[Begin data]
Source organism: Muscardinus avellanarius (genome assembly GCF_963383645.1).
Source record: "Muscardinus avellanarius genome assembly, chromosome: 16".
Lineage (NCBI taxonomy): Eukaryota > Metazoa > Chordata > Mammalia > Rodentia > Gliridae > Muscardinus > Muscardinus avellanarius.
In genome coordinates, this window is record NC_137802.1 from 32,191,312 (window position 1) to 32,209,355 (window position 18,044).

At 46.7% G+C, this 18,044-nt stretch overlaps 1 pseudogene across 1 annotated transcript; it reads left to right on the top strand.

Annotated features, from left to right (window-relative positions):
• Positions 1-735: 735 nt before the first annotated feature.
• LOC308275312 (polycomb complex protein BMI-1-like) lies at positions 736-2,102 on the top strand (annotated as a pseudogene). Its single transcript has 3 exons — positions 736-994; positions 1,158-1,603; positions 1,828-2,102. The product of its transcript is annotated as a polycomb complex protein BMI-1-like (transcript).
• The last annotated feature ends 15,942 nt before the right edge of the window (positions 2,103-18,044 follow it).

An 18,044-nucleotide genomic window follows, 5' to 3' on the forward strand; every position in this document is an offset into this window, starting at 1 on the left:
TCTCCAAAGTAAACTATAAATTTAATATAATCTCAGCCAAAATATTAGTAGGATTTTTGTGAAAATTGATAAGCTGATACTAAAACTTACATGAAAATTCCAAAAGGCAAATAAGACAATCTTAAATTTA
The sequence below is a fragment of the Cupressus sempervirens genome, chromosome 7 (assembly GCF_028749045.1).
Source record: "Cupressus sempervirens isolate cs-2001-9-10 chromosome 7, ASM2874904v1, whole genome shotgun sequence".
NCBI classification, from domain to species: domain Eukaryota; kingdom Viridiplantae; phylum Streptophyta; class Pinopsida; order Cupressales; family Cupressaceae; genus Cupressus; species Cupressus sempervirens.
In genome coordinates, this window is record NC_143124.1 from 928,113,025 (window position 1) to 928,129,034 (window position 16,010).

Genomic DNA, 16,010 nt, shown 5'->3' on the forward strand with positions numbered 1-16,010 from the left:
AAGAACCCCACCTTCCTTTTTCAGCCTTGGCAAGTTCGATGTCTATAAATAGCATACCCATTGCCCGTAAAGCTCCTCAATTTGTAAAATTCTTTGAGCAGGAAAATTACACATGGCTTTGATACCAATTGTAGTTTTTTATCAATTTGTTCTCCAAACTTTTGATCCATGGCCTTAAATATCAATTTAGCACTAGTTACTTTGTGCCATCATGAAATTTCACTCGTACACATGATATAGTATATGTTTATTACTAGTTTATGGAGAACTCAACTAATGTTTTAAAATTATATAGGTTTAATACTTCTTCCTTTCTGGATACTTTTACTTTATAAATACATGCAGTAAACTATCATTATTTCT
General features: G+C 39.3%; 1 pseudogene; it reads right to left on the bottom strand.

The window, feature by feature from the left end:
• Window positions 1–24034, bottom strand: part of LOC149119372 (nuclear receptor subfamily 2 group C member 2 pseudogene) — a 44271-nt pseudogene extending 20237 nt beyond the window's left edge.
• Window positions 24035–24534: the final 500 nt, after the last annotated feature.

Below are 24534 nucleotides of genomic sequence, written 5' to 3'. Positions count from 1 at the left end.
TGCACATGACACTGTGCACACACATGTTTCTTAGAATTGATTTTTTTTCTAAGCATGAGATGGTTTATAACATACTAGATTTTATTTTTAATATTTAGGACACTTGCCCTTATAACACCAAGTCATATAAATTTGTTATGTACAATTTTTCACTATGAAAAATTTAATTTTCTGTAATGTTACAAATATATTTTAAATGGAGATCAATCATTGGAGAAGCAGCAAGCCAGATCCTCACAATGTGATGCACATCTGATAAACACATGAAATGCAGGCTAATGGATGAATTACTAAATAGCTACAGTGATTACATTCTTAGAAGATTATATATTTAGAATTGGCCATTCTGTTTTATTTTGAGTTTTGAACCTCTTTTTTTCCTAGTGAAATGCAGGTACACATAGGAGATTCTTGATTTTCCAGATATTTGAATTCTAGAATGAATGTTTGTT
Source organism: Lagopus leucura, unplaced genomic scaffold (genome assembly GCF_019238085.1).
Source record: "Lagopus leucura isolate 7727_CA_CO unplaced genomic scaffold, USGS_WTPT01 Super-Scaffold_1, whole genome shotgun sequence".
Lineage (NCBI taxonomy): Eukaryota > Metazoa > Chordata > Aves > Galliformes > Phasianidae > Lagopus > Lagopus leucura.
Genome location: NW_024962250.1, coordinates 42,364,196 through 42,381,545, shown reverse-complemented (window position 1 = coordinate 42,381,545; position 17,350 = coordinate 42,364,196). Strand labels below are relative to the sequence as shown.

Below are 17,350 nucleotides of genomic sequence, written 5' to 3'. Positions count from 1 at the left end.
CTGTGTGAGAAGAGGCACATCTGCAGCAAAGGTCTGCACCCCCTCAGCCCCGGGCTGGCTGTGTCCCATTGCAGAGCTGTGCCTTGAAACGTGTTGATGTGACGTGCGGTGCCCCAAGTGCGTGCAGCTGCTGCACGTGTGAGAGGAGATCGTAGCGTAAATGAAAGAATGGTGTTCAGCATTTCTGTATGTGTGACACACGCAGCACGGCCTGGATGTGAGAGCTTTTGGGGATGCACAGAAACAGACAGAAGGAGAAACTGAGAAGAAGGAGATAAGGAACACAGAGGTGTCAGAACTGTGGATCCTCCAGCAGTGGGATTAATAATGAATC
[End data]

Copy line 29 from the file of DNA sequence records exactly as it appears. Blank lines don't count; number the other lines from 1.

CTGTGTGAGAAGAGGCACATCTGCAGCAAAGGTCTGCACCCCCTCAGCCCCGGGCTGGCTGTGTCCCATTGCAGAGCTGTGCCTTGAAACGTGTTGATGTGACGTGCGGTGCCCCAAGTGCGTGCAGCTGCTGCACGTGTGAGAGGAGATCGTAGCGTAAATGAAAGAATGGTGTTCAGCATTTCTGTATGTGTGACACACGCAGCACGGCCTGGATGTGAGAGCTTTTGGGGATGCACAGAAACAGACAGAAGGAGAAACTGAGAAGAAGGAGATAAGGAACACAGAGGTGTCAGAACTGTGGATCCTCCAGCAGTGGGATTAATAATGAATC